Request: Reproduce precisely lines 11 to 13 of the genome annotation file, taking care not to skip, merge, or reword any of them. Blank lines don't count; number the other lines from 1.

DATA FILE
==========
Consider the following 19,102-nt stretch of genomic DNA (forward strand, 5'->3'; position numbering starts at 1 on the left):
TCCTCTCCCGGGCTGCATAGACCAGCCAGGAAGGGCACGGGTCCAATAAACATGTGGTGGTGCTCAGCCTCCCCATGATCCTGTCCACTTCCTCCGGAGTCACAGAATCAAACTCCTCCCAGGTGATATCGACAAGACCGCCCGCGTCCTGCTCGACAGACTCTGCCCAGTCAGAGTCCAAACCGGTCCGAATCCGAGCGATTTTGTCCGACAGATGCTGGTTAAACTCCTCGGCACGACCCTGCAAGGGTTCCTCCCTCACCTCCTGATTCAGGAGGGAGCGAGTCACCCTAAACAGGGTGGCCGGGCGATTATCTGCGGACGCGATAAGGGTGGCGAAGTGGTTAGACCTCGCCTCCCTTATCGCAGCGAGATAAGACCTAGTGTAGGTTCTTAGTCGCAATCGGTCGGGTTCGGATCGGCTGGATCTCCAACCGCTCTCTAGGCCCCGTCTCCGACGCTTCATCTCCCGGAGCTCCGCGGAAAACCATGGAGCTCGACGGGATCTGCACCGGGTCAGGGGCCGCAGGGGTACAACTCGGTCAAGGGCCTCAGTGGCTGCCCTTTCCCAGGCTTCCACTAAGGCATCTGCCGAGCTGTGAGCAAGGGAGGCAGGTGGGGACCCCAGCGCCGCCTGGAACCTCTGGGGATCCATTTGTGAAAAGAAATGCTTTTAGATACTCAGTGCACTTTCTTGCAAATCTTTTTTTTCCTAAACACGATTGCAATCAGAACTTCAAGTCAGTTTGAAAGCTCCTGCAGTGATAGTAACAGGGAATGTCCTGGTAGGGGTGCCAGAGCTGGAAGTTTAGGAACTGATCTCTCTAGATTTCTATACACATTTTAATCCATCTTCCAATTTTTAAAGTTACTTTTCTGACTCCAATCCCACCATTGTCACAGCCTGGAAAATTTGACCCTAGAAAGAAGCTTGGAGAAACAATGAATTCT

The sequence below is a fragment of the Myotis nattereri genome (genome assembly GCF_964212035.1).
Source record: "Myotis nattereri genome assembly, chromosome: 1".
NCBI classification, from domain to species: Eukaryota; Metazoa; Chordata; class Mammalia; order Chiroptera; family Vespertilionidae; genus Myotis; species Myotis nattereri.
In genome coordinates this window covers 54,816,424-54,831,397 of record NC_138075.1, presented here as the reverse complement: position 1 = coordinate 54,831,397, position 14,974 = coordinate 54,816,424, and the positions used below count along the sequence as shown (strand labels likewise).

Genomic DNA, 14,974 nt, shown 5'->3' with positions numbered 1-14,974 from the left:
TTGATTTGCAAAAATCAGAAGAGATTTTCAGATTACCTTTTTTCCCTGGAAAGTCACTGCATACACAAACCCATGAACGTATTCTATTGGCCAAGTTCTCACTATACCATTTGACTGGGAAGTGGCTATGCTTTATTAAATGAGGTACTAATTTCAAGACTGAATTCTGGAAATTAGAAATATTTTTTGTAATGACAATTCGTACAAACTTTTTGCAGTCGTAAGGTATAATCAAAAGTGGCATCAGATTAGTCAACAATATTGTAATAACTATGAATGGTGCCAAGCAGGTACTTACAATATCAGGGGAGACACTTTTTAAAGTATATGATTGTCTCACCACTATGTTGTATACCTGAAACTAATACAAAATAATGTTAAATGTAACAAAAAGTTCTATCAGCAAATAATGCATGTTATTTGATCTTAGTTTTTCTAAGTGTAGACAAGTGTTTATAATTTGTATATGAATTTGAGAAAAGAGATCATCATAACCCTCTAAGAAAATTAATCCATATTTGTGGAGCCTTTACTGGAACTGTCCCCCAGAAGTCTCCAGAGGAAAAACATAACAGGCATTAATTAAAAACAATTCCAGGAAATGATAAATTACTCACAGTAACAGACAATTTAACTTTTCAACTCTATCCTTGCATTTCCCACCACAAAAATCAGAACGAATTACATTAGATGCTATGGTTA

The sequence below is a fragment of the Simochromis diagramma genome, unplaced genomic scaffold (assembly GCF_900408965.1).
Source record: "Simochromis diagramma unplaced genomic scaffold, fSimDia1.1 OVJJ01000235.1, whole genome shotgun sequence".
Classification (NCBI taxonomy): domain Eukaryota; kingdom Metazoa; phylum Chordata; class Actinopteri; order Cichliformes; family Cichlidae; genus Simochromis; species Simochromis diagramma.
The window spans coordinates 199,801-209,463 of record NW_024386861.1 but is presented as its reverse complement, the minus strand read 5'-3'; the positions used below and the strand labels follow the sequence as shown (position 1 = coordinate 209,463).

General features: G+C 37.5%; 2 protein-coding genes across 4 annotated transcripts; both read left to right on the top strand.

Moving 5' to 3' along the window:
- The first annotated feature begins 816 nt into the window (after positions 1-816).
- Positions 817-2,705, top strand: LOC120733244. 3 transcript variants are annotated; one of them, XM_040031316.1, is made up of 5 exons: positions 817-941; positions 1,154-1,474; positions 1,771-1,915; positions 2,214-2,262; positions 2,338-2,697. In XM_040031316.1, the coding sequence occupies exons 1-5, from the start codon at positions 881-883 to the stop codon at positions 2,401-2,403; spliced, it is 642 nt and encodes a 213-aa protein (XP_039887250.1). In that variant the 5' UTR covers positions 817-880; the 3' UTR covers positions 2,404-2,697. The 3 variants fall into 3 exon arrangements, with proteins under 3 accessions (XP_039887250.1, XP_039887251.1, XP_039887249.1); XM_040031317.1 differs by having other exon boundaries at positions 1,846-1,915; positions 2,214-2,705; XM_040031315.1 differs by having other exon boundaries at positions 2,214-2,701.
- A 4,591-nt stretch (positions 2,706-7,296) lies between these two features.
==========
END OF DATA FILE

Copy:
Classification (NCBI taxonomy): domain Eukaryota; kingdom Metazoa; phylum Chordata; class Actinopteri; order Cichliformes; family Cichlidae; genus Simochromis; species Simochromis diagramma.
The window spans coordinates 199,801-209,463 of record NW_024386861.1 but is presented as its reverse complement, the minus strand read 5'-3'; the positions used below and the strand labels follow the sequence as shown (position 1 = coordinate 209,463).

General features: G+C 37.5%; 2 protein-coding genes across 4 annotated transcripts; both read left to right on the top strand.